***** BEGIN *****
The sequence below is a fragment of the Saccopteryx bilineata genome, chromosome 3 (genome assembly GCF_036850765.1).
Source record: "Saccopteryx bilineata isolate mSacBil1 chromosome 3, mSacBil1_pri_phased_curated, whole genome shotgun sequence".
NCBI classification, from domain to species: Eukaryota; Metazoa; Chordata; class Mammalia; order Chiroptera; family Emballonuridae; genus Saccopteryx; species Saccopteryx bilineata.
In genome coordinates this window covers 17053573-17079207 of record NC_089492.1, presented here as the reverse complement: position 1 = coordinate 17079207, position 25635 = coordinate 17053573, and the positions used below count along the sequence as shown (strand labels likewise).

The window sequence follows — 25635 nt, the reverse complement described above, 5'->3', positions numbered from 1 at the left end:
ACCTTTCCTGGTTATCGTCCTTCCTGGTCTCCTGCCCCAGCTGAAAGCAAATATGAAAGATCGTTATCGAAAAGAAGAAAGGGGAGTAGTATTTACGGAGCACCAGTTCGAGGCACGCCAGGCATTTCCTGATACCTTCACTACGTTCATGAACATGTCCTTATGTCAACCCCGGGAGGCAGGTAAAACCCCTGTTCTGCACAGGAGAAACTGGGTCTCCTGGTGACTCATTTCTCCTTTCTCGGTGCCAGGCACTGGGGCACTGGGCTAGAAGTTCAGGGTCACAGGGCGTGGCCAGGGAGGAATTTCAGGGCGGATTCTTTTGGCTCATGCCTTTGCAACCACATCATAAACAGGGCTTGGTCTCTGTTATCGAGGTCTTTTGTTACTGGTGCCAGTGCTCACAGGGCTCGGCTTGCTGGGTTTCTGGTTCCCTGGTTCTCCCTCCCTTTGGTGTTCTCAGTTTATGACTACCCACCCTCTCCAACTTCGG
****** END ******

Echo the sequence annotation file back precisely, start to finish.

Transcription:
The sequence below is a fragment of the Saccopteryx bilineata genome, chromosome 3 (genome assembly GCF_036850765.1).
Source record: "Saccopteryx bilineata isolate mSacBil1 chromosome 3, mSacBil1_pri_phased_curated, whole genome shotgun sequence".
NCBI classification, from domain to species: Eukaryota; Metazoa; Chordata; class Mammalia; order Chiroptera; family Emballonuridae; genus Saccopteryx; species Saccopteryx bilineata.
In genome coordinates this window covers 17053573-17079207 of record NC_089492.1, presented here as the reverse complement: position 1 = coordinate 17079207, position 25635 = coordinate 17053573, and the positions used below count along the sequence as shown (strand labels likewise).

The window sequence follows — 25635 nt, the reverse complement described above, 5'->3', positions numbered from 1 at the left end:
ACCTTTCCTGGTTATCGTCCTTCCTGGTCTCCTGCCCCAGCTGAAAGCAAATATGAAAGATCGTTATCGAAAAGAAGAAAGGGGAGTAGTATTTACGGAGCACCAGTTCGAGGCACGCCAGGCATTTCCTGATACCTTCACTACGTTCATGAACATGTCCTTATGTCAACCCCGGGAGGCAGGTAAAACCCCTGTTCTGCACAGGAGAAACTGGGTCTCCTGGTGACTCATTTCTCCTTTCTCGGTGCCAGGCACTGGGGCACTGGGCTAGAAGTTCAGGGTCACAGGGCGTGGCCAGGGAGGAATTTCAGGGCGGATTCTTTTGGCTCATGCCTTTGCAACCACATCATAAACAGGGCTTGGTCTCTGTTATCGAGGTCTTTTGTTACTGGTGCCAGTGCTCACAGGGCTCGGCTTGCTGGGTTTCTGGTTCCCTGGTTCTCCCTCCCTTTGGTGTTCTCAGTTTATGACTACCCACCCTCTCCAACTTCGG